Islamism: ‘Spiritual pathology based on deformed theology’

‘If you get the idea of who God is wrong, you’re going to get a lot of other things wrong’

Published: February 17, 2013

by Anita Crane

Editor’s Note: Three American scholars, two Christians and one Muslim, spoke to WND to sound alarms on Islamism – otherwise known as political Islam. They say there will be trouble unless Americans fight political Islam’s war of ideas. This interview with Robert R. Reilly, of the American Foreign Policy Council, is the first of the series.

WASHINGTON – America needs to interact with Muslims and encourage them, but not all Muslims, and especially not those the U.S. government has taken under its wing, says noted Islam expert Robert R. Reilly of the American Foreign Policy Council.

Even while branches of al-Qaida strategize how to kill Americans, the U.S. is giving gifts of fighter jets and billions in taxpayer dollars directly to Islamist organizations and nations like Egypt that are controlled by the Muslim Brotherhood, al-Qaida’s parent organization. There also is evidence that the U.S. was supplying the radical Muslim rebels in Syria, all of which raise strategic, political and economic questions – and religious concerns.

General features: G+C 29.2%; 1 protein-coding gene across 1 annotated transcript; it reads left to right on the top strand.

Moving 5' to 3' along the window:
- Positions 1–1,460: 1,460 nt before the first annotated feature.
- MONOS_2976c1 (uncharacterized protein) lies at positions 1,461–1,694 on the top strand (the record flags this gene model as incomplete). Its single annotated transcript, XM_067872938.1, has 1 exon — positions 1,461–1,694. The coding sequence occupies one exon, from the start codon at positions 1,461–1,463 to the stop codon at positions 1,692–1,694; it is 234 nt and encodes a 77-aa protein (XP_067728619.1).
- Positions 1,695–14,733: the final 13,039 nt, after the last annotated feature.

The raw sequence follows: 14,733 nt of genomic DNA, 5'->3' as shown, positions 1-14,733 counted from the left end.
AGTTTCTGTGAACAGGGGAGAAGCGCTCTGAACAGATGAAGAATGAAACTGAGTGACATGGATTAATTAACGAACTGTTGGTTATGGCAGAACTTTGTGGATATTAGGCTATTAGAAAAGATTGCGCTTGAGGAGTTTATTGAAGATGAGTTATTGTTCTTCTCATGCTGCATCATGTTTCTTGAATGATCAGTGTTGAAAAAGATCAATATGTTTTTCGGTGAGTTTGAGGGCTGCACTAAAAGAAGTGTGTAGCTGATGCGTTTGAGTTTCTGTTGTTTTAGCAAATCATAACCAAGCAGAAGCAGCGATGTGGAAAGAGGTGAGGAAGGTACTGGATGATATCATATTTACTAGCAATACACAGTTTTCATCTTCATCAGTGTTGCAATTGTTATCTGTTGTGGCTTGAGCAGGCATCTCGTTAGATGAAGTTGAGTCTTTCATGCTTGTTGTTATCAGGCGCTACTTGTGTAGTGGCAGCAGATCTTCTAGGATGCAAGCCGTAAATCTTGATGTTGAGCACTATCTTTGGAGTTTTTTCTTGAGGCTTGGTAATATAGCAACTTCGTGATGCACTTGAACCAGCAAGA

The Closing of the Muslim Mind by Robert R. Reilly“We’re doing more harm now to ourselves than good,” Reilly told WND in an interview about the issues of Islamism in the world today.

“The problem exists at the theological level and so it requires a theological solution. Once we do that, we ought to support the Muslims in the world who are advancing that solution. Instead, we’re supporting the Muslim Brotherhood – we’re supporting the side that is against our own interests.”

Reilly, a Catholic who served in the Defense Department and Voice of America under President George W. Bush, has authored “The Closing of the Muslim Mind: How Intellectual Suicide Created the Modern Islamist.”

“If the title of my book wasn’t incendiary enough,” Reilly told WND, “the subtitle actually comes from my introduction, in which I quote one of the great Muslim scholars of the 20th century, a Pakistani by the name of Fazlur Rahman [1911-88]. He served at the ministerial level in Pakistan before he was driven out of the country for his ideas on educational reform.”


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